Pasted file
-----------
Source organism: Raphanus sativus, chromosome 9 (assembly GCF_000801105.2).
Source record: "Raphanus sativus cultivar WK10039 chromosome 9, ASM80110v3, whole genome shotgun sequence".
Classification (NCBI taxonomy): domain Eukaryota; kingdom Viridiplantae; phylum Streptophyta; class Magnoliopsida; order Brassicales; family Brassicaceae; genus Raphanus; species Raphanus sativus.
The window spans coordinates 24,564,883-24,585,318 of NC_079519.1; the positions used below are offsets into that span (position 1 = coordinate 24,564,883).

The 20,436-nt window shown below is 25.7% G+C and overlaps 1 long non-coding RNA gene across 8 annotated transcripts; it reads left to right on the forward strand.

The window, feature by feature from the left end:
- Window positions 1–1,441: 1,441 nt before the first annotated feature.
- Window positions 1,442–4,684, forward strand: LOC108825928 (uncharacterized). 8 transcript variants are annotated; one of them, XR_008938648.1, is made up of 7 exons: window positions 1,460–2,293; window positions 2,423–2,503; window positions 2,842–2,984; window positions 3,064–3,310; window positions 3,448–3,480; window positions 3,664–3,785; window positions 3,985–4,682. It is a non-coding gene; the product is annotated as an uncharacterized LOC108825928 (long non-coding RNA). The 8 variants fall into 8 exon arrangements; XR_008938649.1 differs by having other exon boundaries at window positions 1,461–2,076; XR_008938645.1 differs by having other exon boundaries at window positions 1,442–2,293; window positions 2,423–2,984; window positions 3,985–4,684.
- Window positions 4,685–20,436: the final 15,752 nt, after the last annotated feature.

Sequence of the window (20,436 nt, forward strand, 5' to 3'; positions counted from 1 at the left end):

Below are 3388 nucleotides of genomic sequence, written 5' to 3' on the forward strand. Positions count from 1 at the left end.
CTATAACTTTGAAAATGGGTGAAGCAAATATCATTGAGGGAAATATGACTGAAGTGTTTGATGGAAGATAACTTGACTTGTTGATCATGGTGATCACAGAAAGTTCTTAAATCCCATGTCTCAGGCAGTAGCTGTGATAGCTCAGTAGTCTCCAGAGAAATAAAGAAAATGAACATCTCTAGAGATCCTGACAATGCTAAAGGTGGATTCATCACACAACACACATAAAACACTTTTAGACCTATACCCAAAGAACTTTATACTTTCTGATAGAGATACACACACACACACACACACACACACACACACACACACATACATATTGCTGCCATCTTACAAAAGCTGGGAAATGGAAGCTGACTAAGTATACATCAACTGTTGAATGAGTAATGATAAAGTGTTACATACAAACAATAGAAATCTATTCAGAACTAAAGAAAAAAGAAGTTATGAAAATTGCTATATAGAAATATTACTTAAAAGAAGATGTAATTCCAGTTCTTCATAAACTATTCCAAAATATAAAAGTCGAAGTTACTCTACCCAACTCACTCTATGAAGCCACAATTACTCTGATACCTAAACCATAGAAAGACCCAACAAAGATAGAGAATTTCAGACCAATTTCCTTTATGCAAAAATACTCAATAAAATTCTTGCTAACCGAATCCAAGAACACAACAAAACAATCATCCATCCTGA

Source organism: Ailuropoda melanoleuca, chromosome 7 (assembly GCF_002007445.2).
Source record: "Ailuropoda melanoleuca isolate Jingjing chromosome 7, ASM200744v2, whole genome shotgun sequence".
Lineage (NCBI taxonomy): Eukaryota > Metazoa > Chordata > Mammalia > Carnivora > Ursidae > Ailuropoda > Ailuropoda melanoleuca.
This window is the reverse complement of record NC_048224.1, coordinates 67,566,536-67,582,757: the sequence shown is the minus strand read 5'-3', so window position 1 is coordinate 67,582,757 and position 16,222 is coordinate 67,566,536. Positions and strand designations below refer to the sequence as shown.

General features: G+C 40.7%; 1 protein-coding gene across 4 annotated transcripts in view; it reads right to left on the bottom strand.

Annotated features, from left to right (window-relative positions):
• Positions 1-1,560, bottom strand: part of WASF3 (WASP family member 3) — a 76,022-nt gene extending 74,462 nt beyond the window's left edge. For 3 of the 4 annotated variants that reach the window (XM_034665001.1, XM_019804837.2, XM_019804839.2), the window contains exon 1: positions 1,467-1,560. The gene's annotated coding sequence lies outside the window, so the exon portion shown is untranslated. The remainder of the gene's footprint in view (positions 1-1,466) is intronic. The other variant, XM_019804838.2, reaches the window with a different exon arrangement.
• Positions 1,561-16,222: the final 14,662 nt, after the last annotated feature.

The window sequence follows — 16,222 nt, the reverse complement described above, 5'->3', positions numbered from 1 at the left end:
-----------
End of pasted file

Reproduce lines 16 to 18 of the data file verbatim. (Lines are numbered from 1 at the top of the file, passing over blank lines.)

This window is the reverse complement of record NC_048224.1, coordinates 67,566,536-67,582,757: the sequence shown is the minus strand read 5'-3', so window position 1 is coordinate 67,582,757 and position 16,222 is coordinate 67,566,536. Positions and strand designations below refer to the sequence as shown.

General features: G+C 40.7%; 1 protein-coding gene across 4 annotated transcripts in view; it reads right to left on the bottom strand.

Annotated features, from left to right (window-relative positions):